As the name might suggest, Stop Stealing Sheep & Find Out How Type Works takes a breezy, irreverent approach to introducing typography to the lay reader. It does a good job of explaining the vocabulary of the field. It demonstrates how elements of of a typeface contribute to legibility in various contexts. And it introduces the fundamental concept of maintaining balance between line length, kerning, and leading. It explores a wide range of text applications — books, advertising, memos, etc. — with several examples of fonts and layout approaches that might be appropriate for each. (Although the book is published by Adobe, fonts from other type foundries are mentioned as well.)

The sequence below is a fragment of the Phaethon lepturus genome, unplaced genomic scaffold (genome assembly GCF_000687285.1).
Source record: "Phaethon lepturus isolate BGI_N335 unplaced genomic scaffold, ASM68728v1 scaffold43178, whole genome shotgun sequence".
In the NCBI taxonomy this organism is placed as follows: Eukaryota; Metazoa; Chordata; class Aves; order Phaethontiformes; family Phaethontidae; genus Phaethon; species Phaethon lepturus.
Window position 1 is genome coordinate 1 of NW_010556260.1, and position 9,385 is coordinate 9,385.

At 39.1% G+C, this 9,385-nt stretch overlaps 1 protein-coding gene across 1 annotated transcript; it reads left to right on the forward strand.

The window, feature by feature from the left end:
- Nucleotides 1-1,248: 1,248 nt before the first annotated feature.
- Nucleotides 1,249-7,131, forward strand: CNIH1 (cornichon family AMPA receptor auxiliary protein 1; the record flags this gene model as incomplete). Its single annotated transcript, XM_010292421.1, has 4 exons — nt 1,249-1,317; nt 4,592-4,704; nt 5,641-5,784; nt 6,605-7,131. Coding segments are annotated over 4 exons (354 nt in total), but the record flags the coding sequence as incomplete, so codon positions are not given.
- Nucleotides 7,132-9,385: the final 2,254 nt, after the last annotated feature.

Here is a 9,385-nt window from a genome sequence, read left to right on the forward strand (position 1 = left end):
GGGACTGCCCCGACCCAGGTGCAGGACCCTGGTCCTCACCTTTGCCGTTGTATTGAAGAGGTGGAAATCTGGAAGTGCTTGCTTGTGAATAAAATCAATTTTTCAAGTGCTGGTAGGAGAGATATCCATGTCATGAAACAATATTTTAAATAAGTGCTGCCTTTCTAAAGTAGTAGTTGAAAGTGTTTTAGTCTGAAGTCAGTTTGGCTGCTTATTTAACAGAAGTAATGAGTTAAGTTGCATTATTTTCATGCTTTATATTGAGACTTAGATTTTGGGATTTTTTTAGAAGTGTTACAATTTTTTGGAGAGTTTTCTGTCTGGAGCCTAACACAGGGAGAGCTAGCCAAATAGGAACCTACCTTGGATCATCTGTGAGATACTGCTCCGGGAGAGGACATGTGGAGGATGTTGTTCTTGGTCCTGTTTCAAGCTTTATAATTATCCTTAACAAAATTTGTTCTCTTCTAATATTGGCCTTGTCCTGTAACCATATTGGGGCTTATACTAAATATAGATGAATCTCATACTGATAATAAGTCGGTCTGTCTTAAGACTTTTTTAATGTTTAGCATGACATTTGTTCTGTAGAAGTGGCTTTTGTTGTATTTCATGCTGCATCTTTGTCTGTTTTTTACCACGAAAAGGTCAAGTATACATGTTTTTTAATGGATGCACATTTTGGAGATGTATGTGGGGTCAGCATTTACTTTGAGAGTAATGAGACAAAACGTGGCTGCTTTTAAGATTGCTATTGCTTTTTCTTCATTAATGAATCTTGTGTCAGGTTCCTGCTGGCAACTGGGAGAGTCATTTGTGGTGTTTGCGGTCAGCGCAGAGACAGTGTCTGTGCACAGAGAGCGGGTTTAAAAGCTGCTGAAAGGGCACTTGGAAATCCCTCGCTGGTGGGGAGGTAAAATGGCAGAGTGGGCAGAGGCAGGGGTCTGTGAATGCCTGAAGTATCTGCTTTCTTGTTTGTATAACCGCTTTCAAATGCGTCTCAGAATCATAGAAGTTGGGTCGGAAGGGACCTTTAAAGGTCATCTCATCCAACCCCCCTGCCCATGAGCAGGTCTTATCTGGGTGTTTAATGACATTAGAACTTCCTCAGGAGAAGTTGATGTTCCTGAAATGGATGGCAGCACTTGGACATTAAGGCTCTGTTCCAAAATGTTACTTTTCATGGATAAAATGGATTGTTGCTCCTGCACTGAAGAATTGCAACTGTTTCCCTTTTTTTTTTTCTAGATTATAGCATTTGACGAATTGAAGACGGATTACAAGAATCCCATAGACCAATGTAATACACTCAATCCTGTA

It doesn’t go deep. It mentions typeface classifications like “Didone” and “Garalde” without exploring the distinctions. The authors frequently discuss the mood or tone of a group of typefaces but rarely discuss the elements of the font that establish the tone; when listing similar fonts they seldom explicitly discuss the differences between them.
Although I read the second edition, updated in 2002, the section on web typography is, perhaps inevitably, dangerously out of date.
Overall this was substantially more useful than Never Use More Than Two Different Typefaces. It should help an amateur do a less amateurish job of laying out type; and it should enable a design professional without a solid typography background to talk with one who does.